The Curious Cinematic Backstory Behind the “Monkey Martini”

How the new movie "Trust" reinvigorated (and altered) an obscure real-life drink

monkey martini
The monkey martini, the drink of choice in the new movie "Trust"
Kat McNamara's Instagram

This is Best Shots, where we take a closer look at the intersection of spirits and pop culture. Today, we look at the centerpiece cocktail featured in a new film with an unusual backstory and ingredient list.

As someone who’s written about drinks for years, I get annoyingly distracted when somebody in a TV show or film brings up a cocktail. Questions abound: Who’s the sponsor? Is that a real drink? Why are they making it that way? Why do you prefer your martini shaken, Mr. Bond? (This is the opposite of my other drinks-related pop-culture pet peeve, which involves characters demanding “beer” or “whiskey” and letting the bartender magically determine what that vague command entails.)

Recently, I was drink-distracted during the movie Trust when a drink called a “monkey martini” arrived. Spoiler alert: The “other woman” that the male lead ends up sleeping with orders several of them at a bar.

While watching the film, I figured the Monkey Martini was a real cocktail, and tucked that thought away for later. Some next-day internet research suggested that … maybe it exists? I found a few recipes online with the same or a similar name, but no history and no consensus on the drink’s specifics, although the banana-flavored liqueur Creme De Banane appeared to be a constant.

I remained curious. As did my co-worker. “I had no idea what the drink was when I saw the film, but I thought, ‘Wow, that looks good,’” says InsideHook editor Kayla Kibbe. 

Figuring I was missing something important, I contacted the movie’s director, Brian DeCubellis. 

Some background on the movie, if you haven’t seen it: Trust is a romantic drama based on the play Push by Kristen Lazarian. It’s set against the backdrop of the cutthroat Manhattan art world, and you can stream it here.

The drink, or at least the name of the drink, comes directly from the play. “Kristen [the playwright] thinks of the Monkey Martini as a real drink, sometimes called a Chocolate Monkey,” he says. 

That drink:

  • 1.5 oz. Vodka
  • 1 oz. Creme De Banane
  • 1 oz. Dark Creme De Cacao
  • .5 oz. Light Cream

“But it could be a take on the Dirty Monkey, a similarly named tipple with different ingredients,” DeCubellis adds, referencing a cocktail that calls for rum, pineapple juice and a ripe banana.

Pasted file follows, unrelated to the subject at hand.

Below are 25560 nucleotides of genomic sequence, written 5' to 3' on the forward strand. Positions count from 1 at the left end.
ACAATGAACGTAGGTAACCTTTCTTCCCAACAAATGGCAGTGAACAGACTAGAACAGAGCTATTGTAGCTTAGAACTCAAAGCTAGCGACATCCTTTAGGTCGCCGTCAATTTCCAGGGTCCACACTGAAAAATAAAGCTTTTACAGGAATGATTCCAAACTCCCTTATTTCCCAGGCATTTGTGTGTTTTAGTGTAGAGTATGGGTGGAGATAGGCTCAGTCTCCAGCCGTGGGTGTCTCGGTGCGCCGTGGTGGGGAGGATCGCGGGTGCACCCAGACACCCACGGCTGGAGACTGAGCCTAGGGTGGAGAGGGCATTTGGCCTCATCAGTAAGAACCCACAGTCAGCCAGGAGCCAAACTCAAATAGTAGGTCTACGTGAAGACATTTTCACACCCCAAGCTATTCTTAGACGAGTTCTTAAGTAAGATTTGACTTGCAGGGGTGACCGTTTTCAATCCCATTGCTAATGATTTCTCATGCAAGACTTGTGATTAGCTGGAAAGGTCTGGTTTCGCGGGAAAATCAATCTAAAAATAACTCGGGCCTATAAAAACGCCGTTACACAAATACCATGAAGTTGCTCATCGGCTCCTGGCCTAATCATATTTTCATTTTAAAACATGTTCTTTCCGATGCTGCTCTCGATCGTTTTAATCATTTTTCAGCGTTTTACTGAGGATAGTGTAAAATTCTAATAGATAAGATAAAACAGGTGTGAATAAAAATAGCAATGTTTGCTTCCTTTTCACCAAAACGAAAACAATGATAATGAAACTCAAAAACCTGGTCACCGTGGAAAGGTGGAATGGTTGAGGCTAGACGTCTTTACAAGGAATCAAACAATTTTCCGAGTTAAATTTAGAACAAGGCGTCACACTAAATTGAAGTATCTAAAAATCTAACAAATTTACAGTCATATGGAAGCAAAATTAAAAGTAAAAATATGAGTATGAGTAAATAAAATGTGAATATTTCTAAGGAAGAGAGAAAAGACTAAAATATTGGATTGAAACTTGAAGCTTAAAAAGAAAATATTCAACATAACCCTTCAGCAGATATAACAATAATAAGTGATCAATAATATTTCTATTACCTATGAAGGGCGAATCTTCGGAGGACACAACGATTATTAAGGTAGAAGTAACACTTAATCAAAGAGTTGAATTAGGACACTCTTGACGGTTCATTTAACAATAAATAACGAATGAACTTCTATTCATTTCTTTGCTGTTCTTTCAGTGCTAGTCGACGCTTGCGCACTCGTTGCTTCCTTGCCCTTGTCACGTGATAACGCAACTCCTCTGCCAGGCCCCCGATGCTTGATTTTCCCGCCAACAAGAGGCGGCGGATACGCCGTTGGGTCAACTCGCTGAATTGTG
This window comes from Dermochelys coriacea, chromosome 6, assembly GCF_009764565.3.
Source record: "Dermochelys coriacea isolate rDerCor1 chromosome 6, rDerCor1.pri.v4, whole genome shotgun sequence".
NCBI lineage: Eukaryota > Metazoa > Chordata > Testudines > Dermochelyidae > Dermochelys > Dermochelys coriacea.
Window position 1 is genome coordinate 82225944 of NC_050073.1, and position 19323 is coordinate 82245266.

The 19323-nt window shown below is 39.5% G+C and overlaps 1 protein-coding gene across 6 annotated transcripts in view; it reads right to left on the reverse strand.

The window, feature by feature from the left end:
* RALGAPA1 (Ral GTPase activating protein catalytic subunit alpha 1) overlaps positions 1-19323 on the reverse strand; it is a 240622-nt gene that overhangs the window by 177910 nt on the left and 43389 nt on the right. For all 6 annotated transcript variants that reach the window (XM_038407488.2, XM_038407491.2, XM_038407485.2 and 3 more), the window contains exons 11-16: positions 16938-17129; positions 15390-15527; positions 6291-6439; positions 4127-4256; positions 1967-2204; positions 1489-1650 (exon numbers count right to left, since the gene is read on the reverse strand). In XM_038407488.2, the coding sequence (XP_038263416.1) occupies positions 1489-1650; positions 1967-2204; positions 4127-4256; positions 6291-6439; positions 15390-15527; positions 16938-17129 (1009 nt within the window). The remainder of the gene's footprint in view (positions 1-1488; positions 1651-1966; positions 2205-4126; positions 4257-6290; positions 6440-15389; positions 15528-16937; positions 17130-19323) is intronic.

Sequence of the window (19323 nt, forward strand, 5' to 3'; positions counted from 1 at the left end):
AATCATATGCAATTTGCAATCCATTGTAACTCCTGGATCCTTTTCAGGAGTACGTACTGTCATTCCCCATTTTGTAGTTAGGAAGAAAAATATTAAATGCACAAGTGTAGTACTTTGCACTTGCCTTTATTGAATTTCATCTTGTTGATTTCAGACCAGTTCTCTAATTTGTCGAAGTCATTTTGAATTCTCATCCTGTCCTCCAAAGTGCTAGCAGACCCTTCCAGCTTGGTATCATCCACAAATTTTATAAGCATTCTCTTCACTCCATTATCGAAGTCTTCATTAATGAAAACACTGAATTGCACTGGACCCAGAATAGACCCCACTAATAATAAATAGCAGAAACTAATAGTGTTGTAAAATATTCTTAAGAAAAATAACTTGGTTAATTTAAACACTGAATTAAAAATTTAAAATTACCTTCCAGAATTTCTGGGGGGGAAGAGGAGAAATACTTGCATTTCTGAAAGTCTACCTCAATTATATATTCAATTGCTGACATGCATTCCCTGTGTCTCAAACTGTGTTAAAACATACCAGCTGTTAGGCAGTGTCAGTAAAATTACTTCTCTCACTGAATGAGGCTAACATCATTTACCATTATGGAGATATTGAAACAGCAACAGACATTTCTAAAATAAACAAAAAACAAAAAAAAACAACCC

Additionally, for the movie’s premiere, the studio whipped up a tie-in drink called the Monkey Gland

  • 2 oz gin
  • 1 oz fresh orange juice
  • 1 to 1 1/2 teaspoons grenadine, to taste
  • Dash of absinthe
  • Garnish: orange slice or flamed orange peel

Problem: It wasn’t a drink anyone would put front and center in a movie. “We all agreed that this drink was ruined by the grenadine,” he says. “But that one looked most similar to the on-camera version.”

But none of these drinks were really what the name implies: martinis. And so, inspired by our conversation, DeCubellis decided to make his own take on the movie’s cocktail that worked in gin and vermouth (though that martini staple didn’t make the final cut). “I thought if we used pineapple juice it would look just like the yellow drink in the movie,” he says. 

After some mixology experiments on a Saturday night, he wrote me back with the following:

“For the scenes in the movie, I wanted the drink to be bright yellow to pop against the blue background like the magic potion that it is. The props department did a great job of making a yellow drink based in pineapple juice. On set, of course, there is no alcohol in the drink. When we did the final color session at Technicolor, we dialed up the vibrancy of the yellow in the drink even more.”

So DeCubellis, in a roundabout way, turned a real drink that was made into something else for a play/movie back into a real-world but decidedly different cocktail. Life imitating art imitating life. 

For the new version, DeCubellis still borrowed ideas from the earlier cocktail recipes. “I also wanted to keep it tropical, make sure it looked like the drink in the film, and, most importantly, include gin.”

So we now have an official Monkey Martini recipe, created by Brian DeCubellis and inspired by the play Push by Kristen Lazarian.

The Monkey Martini

  • 1.5 oz dry gin
  • 1.5 oz coconut rum
  • 3 oz pineapple juice
  • Teaspoon of lime juice 

Shake with ice. Recommended: Slice a banana and rub to coat inside of martini glass before pour.

One quibble: I guess, much like Mr. Bond, we’re shaking this martini.


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